Similarly, the Fifth Circuit has agreed to hear an interlocutory constitutionality appeal in CFPB v. All American Check Cashing, Inc. The CFPB had been defending its constitutionality in this lawsuit prior to Cordray’s resignation, and Mulvaney has indicated he has ratified the decision to file the lawsuit, which seems at least to imply that he believes the CFPB has the constitutional authority to act. The defendant and a number of amici, including several states, have filed briefs in this matter. The CFPB has asked for an extension from August 1 until September 10 to file its opening brief.
While the CFPB is expected to defend its authority, this appeal should be watched for many reasons, including as an interesting exercise in game theory. It is possible that a court would address the perceived constitutional problem not by abolishing the CFPB, but by holding that the director can be removed by the President at-will or for a very low standard of “cause.” This removal of a meaningful “for cause” removal standard may be the worst of both worlds for the critics of the CFPB—if the Trump administration loses the White House in 2020, then the next President would be able to select a new CFPB director on January 20, 2021, rather than mid-2023. While we have not yet seen a pro-CFPB group arguing that the for-cause removal standard is, in fact, unconstitutional, politics has made stranger bedfellows from time to time.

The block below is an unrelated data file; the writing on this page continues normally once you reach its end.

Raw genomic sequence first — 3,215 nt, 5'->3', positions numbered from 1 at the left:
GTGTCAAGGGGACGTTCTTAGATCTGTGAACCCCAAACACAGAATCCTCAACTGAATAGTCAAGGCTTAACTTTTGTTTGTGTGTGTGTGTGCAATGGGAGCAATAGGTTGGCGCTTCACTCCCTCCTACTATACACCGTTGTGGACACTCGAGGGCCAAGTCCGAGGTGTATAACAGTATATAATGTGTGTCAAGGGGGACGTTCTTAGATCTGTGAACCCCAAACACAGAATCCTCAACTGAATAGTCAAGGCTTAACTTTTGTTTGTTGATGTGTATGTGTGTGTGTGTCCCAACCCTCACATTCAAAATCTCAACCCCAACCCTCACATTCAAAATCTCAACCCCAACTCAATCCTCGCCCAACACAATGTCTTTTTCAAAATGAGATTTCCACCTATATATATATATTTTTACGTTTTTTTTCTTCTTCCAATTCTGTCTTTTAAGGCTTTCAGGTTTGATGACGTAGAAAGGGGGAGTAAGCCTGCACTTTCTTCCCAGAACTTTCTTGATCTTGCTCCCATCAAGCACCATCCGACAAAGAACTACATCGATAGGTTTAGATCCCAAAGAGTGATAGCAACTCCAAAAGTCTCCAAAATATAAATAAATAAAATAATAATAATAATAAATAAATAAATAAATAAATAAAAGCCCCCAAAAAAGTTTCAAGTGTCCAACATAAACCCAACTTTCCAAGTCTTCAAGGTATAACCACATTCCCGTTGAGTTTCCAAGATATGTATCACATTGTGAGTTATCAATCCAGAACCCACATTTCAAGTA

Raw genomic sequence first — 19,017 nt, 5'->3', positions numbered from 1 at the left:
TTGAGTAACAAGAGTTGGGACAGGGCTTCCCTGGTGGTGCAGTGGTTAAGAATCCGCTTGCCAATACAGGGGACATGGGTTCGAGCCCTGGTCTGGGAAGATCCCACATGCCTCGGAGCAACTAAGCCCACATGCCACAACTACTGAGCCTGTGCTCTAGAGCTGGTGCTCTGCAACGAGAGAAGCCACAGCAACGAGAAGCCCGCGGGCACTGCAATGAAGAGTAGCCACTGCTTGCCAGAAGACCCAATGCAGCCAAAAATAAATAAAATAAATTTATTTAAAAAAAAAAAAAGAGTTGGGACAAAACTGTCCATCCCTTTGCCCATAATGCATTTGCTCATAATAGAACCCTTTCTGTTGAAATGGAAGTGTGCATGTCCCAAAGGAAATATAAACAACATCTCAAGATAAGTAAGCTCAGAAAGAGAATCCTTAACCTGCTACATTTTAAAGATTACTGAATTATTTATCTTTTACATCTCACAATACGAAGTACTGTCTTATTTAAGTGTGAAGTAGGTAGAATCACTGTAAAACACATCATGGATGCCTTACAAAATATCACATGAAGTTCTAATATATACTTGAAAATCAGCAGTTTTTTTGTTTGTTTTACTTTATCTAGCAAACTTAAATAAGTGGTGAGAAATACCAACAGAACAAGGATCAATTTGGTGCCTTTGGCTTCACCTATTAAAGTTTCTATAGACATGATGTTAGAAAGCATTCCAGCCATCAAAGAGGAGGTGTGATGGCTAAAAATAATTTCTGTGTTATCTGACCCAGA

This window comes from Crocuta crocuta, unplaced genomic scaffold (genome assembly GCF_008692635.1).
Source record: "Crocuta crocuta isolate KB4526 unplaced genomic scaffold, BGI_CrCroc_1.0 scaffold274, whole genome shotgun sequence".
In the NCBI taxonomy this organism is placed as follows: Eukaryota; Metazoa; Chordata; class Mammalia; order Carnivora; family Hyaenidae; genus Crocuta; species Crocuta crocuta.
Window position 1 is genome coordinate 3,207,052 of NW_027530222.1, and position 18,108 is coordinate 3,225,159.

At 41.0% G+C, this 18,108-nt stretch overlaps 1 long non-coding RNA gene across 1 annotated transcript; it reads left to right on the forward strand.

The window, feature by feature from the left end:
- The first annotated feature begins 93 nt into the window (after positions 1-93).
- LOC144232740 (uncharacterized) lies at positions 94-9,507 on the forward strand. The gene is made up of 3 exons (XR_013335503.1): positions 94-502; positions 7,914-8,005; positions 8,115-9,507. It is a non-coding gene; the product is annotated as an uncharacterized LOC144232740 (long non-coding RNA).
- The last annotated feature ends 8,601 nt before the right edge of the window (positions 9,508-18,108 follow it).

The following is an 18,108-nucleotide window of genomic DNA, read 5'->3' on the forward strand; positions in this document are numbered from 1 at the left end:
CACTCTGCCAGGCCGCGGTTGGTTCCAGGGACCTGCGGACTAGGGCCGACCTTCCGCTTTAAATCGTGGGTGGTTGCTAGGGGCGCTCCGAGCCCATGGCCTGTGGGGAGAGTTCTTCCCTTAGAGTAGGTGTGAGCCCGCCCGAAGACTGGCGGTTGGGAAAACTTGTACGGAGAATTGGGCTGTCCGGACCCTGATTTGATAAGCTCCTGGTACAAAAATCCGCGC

Conclusion: Stay Engaged
While financial institutions and other business in the consumer finance sector should not reduce their efforts to comply with consumer financial regulations based on the reforms afoot at the CFPB, members of the consumer finance industry should seize this opportunity to right-size and rationalize some of the regulatory burdens they bear. The CFPB’s calls for commentary should be answered in a thoughtful, persuasive, and detailed manner. Financial institutions should actively engage in subsequent rulemaking activities. Further, the willingness of the CFPB to provide meaningful guidance, as opposed to regulation-by-enforcement, should be explored. Establishing precedents for a more responsive and transparent regulatory philosophy would be quite positive for the future relationship between the CFPB and the consumer finance industry.
Dykema’s Financial Services Regulatory and Compliance practice regularly advises clients on all things CFPB, so if you have questions regarding these products, contact someone in our practice group for assistance.
To sign up for e-mail updates from the NextGen Financial Services Report, click here.